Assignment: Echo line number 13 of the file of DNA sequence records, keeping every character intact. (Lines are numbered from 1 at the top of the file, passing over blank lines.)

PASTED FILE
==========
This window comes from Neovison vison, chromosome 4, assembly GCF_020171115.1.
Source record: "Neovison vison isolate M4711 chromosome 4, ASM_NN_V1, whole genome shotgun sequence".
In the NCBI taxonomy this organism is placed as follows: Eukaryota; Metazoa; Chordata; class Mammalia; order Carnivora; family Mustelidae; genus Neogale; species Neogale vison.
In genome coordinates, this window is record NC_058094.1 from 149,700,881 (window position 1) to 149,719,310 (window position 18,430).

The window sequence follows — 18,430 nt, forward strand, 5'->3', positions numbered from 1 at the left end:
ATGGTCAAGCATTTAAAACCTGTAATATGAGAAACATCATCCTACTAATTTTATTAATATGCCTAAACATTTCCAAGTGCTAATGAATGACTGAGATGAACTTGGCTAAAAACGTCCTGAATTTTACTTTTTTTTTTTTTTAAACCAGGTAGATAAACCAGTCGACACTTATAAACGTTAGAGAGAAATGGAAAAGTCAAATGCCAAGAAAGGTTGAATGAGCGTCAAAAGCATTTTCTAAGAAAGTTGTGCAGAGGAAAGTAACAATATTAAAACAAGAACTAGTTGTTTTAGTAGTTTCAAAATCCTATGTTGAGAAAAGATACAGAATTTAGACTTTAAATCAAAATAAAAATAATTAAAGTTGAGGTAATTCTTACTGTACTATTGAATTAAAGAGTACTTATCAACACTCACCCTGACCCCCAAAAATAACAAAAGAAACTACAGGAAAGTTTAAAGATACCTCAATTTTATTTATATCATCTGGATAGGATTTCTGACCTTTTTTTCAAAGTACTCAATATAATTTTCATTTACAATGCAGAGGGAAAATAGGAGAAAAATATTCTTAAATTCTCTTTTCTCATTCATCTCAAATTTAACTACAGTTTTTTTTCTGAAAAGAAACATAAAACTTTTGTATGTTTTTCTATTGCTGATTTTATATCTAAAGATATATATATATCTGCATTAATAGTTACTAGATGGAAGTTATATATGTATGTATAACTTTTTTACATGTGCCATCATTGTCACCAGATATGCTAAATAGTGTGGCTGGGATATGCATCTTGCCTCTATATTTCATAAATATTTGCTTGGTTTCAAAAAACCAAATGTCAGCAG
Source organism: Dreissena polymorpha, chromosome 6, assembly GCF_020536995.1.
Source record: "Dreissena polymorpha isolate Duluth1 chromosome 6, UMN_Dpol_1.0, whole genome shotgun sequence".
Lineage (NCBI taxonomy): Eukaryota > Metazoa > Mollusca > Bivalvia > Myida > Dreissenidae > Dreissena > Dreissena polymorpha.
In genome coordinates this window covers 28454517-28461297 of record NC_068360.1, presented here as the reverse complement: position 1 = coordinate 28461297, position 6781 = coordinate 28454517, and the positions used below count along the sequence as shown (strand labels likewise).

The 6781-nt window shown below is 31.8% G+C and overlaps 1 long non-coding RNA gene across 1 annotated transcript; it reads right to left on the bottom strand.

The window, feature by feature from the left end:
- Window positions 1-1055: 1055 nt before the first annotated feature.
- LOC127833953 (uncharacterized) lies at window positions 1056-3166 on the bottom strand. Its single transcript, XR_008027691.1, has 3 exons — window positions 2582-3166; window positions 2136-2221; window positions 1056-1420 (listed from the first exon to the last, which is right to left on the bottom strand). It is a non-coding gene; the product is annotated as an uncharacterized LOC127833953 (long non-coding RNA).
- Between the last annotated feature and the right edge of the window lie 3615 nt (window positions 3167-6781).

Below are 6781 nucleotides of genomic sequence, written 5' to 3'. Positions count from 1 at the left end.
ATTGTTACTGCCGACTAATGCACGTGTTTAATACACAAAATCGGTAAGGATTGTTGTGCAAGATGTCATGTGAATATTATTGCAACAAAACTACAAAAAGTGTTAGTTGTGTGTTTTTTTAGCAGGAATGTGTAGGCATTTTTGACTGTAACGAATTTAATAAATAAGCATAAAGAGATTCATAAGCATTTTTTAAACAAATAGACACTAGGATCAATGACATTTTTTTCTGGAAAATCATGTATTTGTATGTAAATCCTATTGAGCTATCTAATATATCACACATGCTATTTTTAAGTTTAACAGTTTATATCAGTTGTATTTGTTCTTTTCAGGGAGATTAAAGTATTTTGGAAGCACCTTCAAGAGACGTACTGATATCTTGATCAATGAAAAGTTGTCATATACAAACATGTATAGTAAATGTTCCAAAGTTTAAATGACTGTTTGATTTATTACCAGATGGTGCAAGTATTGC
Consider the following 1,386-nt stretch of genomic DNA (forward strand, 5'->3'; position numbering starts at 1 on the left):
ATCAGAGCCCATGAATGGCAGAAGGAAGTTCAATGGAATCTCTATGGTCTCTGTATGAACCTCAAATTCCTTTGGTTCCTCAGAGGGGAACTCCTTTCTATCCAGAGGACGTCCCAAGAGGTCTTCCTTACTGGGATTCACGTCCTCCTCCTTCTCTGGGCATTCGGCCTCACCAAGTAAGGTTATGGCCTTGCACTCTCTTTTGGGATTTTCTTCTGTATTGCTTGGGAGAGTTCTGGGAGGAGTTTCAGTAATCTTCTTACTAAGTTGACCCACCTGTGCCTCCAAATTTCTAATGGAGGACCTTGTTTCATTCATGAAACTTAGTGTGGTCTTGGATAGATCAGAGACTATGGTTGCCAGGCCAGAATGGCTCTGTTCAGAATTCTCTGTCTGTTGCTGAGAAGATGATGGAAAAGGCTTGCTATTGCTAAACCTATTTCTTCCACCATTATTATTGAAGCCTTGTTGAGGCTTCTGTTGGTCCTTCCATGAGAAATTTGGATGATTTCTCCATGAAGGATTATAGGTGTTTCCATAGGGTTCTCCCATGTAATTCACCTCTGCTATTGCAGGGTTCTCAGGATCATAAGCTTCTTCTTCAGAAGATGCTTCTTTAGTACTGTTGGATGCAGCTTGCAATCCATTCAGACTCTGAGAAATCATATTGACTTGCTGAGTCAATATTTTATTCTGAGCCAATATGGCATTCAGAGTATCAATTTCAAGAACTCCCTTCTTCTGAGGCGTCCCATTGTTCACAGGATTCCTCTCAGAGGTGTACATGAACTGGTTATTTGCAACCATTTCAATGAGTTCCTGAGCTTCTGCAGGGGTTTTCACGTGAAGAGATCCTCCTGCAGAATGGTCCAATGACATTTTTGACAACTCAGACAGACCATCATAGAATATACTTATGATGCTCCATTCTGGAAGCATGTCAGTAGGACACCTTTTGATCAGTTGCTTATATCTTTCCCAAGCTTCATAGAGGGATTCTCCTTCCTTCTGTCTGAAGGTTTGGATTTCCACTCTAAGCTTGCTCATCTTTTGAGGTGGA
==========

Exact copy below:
- Window positions 1-1055: 1055 nt before the first annotated feature.